Mobility Portal, Spain
Date: April 12, 2024
Inés Platini
By Inés Platini

Sector opinion: Where to locate the electric truck connector port?

The electric truck market is evolving considerably, with more and more companies seeking to implement higher power capabilities. However, this could pose a new challenge: will robots take center stage in the charging process?
Electric trucks-Mobility-Portal-Espana
First panel of the "Investments and New eMobility Projects in Spain" event.

According to the latest developments announced in the sector, by the end of this year, it is expected that the market will have the MCS charging standard, initially conceived for electric trucks, allowing for charging above 1 megawatt (MW).

Nevertheless, it is crucial to effectively address current challenges beforehand, such as establishing a standard for the location of the recharge connector on electric vehicles (EVs).

This will require careful consideration of the port’s placement to maximize “refueling” operations.

But where should the connector port be situated?

Various industry experts addressed this question during the first panel of the “Investments and New eMobility Projects in Spain” event, organized by Mobility Portal España.

Guillermo López Arias (Kempower).

Guillermo López Arias, Head of Sales Kempower Iberia & LATAM, suggests that ideally, these should be located in the same place, although he acknowledges that ultimately, “it is the decision of each brand.”

He provides service stations as an example.

“They are not a place where you park, reverse, and leave. Rather, they are places where you stop to refuel and then depart from the front. We propose the same in this situation,” he states.

On the other hand, Andrés Barentin, CEO at Dhemax, believes that the connector should be considered for placement on the side at the front, although this could pose problems with the length of the cable.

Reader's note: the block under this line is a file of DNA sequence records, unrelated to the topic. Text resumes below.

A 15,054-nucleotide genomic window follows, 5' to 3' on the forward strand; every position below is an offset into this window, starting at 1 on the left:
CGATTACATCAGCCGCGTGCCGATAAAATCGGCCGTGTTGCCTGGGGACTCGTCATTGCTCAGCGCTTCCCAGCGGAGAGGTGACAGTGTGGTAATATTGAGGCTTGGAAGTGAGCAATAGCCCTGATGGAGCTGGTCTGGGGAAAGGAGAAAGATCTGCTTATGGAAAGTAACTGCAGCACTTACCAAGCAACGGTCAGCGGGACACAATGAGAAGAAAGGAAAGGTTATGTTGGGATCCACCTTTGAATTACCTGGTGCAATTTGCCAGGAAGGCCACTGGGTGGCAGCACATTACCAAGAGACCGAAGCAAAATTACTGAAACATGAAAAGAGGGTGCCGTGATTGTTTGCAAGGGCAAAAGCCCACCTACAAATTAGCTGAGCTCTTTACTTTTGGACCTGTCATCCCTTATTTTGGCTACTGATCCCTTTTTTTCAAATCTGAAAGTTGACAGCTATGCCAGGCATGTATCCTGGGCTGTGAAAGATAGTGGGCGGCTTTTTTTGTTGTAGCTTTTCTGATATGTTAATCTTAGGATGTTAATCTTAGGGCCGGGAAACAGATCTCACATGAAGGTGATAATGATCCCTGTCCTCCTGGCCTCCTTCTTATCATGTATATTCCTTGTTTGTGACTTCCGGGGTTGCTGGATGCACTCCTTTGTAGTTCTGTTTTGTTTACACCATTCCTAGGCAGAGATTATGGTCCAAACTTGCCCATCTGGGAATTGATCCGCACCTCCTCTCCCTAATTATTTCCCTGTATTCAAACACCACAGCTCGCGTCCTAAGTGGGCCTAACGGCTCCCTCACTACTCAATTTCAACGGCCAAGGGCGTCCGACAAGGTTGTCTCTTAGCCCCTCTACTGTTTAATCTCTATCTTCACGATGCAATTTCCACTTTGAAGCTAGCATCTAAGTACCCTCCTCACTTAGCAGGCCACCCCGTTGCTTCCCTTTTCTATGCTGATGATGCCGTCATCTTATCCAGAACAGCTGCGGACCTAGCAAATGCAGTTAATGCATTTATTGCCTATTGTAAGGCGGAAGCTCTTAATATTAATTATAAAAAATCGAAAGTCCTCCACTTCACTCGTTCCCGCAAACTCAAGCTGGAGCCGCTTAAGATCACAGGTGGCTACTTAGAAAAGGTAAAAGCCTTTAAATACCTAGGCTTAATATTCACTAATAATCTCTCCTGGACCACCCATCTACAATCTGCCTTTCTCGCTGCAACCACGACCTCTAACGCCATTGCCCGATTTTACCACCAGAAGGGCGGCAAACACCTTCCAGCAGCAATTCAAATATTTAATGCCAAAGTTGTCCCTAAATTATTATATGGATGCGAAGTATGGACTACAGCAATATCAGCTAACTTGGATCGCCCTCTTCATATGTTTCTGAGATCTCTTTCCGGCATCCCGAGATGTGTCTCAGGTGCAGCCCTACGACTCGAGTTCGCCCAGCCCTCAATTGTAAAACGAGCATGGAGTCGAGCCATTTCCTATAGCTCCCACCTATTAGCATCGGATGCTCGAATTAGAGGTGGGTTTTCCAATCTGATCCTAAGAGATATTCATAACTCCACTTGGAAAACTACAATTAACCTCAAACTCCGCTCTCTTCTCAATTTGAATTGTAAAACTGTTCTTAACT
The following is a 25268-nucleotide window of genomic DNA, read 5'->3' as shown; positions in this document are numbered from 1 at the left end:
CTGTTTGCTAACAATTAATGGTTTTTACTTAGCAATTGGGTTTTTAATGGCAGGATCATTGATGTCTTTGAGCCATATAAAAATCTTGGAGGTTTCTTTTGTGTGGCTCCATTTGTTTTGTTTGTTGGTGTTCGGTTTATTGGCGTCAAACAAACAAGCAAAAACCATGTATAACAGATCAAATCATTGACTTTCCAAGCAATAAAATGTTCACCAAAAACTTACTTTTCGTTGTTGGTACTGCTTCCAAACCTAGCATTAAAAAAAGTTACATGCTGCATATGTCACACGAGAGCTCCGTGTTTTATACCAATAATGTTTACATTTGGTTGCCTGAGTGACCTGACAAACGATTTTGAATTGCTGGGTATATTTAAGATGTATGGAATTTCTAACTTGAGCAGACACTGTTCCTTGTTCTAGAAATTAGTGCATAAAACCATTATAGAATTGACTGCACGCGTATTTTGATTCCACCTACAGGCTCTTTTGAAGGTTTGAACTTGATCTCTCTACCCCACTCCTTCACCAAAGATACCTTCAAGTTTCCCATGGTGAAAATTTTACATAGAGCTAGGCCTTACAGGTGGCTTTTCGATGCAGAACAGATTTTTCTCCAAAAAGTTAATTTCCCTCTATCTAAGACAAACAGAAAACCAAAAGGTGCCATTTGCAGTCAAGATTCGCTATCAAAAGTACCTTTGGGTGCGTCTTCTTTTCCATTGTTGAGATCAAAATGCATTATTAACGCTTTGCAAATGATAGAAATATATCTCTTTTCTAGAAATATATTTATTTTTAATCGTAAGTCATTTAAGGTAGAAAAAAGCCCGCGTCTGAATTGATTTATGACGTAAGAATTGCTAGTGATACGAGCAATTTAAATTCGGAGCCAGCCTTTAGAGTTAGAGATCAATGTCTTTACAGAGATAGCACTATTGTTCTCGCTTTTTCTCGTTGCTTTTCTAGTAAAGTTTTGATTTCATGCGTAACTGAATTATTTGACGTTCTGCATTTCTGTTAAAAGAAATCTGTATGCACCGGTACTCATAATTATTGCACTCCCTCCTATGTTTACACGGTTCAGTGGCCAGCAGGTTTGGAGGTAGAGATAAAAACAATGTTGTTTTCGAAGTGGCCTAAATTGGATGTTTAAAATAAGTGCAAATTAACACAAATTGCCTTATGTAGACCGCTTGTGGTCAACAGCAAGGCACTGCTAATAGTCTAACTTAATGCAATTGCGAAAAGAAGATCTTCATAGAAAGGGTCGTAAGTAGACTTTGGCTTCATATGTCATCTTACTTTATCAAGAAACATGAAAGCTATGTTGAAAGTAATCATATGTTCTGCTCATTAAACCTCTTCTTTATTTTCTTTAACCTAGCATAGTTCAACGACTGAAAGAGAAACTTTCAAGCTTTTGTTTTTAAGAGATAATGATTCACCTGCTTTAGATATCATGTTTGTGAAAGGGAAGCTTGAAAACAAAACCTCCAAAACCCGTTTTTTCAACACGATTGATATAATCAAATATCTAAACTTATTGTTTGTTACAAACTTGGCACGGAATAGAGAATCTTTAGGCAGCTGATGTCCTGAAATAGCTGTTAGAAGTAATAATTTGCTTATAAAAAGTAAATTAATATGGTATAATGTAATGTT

Andrés Barentin, (Dhemax).

eTrucks will eventually charge in shared locations with electric buses.

“Therefore, it is necessary to develop an approach that does not require the creation of a charging center for each type of vehicle but can be interacted with,” he emphasizes.

He suggests locating the connector in the cabin, at the front, with one side for MCS and the other for CCS, thus avoiding the need for long cables that “might not be the most affordable option.”

This will not only provide convenience during the charging process but also offer economic benefits “by investing in fixed assets” that can adapt to different types of loads for medium and heavy segments.

David Iriarte (Sungrow).

David Iriarte, Senior Sales Manager EV Charging Southern Europe at Sungrow, agrees that the connector should be installed at the front.

He would also place one of each type on both sides, always at the same height as the cabin.

What will happen if a standard is not established?

This will force charging point providers to install very long cables to meet the needs of truck drivers, complicating their management,” he explains.

Not only that, but as power increases, the cables will become heavier, making handling more difficult.

“You’ll have to go to a gym for crossfit or be from Bilbao to handle them,” he emphasizes.

In this situation, will robots begin to take center stage in the recharging of electric trucks?

Currently, some manufacturers are already developing robots to perform the charging of electric vehicles.

Hyundai’s Automatic Charging Robot.

One of the most ambitious projects in this regard is Hyundai‘s.

The company has created the Automatic Charging Robot (ACR), which calculates the location and angle to connect the charging connector.

In this way, it performs the entire process autonomously, connecting and disconnecting the cable from the car’s corresponding port.

Furthermore, there is the possibility of automating the recharging of vehicles entering and exiting stations with multiple points, without the drivers having to be present.

In the future, these solutions could be combined with autonomous parking control systems, allowing for the sequential recharging of several parked cars.

Another project that stands out in this field is the one by the French company Efi Automotive.

Their system allows vehicles to not need to park near a fixed charger, as the equipment can detect them from a distance and position itself underneath them to initiate charging, similar to vacuum robots.

For all these innovations to be effective, it would be ideal for all trucks to standardize the location of the connection port, thus facilitating the work of automated charging systems.

Relive the “Investments and New eMobility Projects in Spain” event:

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